Landbeasts: a new breed of classic car sales


Buried in north east London is a forecourt like no other

It’s not often a trip to see an estate agent is so looked forward to. It’s also not often that you happily drive away a few thousand pounds lighter.

But Adz Malik isn’t your usual estate agent.

That much is clear as soon as you arrive at his workshop in north east London. He runs Landbeasts, a car collection-cum-forecourt of stunning but affordable cars.

While others want to deal exclusively in hundred-thousand pound Porsches and Ferraris, Malik is more interested in little gems that capture perfectly the current car culture phenomenon that has seen big old Mercs rise in value, Fiat 500s become cool and Datsuns and Škodas more than just the butt of a joke.

“I do this because I love it, not to make money,” Malik says, looking over his vast and often-changing collection. His own Bullitt-esque Mustang is being detailed, dwarfing the original and perfect 500 that’s been primed for a prospective buyer’s test drive.

“I’m an enthusiast, just like you guys.” His own cars prove that, and they mingle with those bought to sell on, if he can let them go. “If you buy a car to make money you’re not really a car person. All my cars I drive, they’re not here to look pretty and I know them inside out.”

His success is down to Facebook, hundreds of thousands of people like his page to see the cars that come and go through his workshop and the cars he keeps. “I have people ask me to sell their cars for me now,” he says with a hint of disbelief. “I’m an estate agent, I don’t have time to do what I want with the page.”

Each of his cars means something: a Torino, because of Clint Eastwood – never restored, yet mint. The Mustang is because of Steve McQueen, obviously. His BMW M6 was owned by Richard Branson. On the wall is a photo of his bright yellow Nissan Bluebird, customised just for fun to such a point that it now looks like a 1970s GTR. He has a Supra because it was underappreciated at the time and still is (“the nicest cars never get the recognition”).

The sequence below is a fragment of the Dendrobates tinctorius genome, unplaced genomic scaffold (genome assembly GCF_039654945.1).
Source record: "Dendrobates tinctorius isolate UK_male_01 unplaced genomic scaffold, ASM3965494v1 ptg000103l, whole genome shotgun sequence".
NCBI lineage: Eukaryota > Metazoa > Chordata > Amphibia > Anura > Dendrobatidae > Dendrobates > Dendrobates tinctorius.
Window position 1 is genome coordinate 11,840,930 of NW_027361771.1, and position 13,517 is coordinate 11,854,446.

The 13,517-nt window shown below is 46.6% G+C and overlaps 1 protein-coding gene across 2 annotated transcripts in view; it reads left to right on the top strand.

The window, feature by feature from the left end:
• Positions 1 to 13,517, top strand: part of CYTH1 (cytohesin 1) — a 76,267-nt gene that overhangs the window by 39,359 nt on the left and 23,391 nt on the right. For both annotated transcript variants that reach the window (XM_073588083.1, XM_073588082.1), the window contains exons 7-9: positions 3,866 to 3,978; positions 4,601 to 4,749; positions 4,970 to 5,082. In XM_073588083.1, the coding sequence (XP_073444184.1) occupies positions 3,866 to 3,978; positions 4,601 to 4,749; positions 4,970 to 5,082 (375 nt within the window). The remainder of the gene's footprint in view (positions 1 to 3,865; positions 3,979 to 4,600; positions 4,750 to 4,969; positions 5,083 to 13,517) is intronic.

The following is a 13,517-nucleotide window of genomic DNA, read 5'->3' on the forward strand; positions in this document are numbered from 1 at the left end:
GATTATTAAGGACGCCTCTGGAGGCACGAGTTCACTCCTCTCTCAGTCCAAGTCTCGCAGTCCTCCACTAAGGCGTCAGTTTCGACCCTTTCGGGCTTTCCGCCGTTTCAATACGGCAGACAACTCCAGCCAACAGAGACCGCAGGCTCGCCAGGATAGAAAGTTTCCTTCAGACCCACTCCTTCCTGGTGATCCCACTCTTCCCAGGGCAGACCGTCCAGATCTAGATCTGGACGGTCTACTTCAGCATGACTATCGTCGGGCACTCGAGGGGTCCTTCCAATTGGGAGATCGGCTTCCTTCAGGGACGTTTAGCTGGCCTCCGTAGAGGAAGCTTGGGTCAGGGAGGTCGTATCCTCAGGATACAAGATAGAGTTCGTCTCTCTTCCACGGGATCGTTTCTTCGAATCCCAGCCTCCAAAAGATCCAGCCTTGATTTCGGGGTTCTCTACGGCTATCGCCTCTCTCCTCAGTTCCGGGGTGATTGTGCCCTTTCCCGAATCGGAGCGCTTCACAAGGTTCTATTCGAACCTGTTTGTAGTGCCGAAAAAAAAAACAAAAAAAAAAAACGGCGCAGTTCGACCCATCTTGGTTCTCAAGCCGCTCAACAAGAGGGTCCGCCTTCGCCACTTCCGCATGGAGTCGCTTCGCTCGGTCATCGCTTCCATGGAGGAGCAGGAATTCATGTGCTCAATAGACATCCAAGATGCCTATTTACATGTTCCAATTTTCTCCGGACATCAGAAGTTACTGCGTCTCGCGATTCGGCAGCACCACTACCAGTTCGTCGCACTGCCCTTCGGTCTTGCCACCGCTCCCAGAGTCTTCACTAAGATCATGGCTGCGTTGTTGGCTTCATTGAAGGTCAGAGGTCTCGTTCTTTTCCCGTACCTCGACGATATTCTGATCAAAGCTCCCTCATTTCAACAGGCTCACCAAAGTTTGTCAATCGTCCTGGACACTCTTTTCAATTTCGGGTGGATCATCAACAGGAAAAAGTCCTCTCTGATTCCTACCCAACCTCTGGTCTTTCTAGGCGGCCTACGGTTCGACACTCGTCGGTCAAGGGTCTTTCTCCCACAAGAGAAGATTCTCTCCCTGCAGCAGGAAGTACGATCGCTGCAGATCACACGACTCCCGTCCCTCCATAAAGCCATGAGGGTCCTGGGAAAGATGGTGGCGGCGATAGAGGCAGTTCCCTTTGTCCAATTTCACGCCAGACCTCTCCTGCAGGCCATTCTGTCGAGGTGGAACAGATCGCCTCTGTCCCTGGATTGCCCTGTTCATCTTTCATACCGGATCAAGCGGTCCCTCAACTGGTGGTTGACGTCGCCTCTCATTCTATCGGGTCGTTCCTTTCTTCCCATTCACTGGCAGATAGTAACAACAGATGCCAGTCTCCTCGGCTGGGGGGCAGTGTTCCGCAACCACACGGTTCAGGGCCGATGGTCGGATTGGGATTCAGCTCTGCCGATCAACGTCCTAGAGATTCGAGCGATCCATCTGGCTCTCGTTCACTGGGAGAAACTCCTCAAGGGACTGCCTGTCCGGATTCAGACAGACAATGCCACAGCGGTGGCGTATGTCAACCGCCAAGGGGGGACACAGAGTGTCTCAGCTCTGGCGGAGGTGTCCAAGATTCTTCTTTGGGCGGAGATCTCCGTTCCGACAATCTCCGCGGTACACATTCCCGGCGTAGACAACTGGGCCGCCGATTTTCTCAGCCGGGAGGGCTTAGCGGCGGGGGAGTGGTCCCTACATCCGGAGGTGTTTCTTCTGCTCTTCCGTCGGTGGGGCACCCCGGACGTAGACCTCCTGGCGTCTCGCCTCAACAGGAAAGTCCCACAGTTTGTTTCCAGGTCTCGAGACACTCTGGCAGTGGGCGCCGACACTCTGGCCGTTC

There is a matching 25th anniversary Diablo Countach and Ferrari 512 TR – because it’s the most ‘affordable’ Testa Rossa. At the back under wraps sits a 964 Turbo 2 that was a daily driver until recently; rocketing values have meant it’s now safely tucked away. Beside it is a Mitsubishi Starion, complete with ‘I run on unleaded’ window sticker, for it was the first car he bought when he made some money. One car along is a manual NSX, bought because Ayrton Senna had one. Then there’s the ZR1 Corvette – “I bought it for 15 grand, you can’t say no to that!”

Next door in the adjacent room is more a bazaar; among the Mercs, Scirocco and Capri for sale is an early Sierra, his dad’s old Toyota Cressida and an Elan (Bond, naturally). Somewhere there’s a Nissan Carina. Making a heck of a noise near the door is a C3 Corvette.

Quantity and quality, clearly.

As for Malik, his enthusiasm is contagious, recalling collecting brochures as a kid, bemoaning the quality of TV car shows and the bolster damage blighting classic cars.

His collection is a unique and beguiling one that far exceeds the few mentioned here. It’s the antithesis to the looming zero emission brigade, almost, and so high are some classic car prices now that Landbeasts could well be the first of a new breed of specialists. The want is certainly there, from young and old.

It doesn’t take a Ferrari to turn heads, after all, just character. Landbeasts has that in spades. ​

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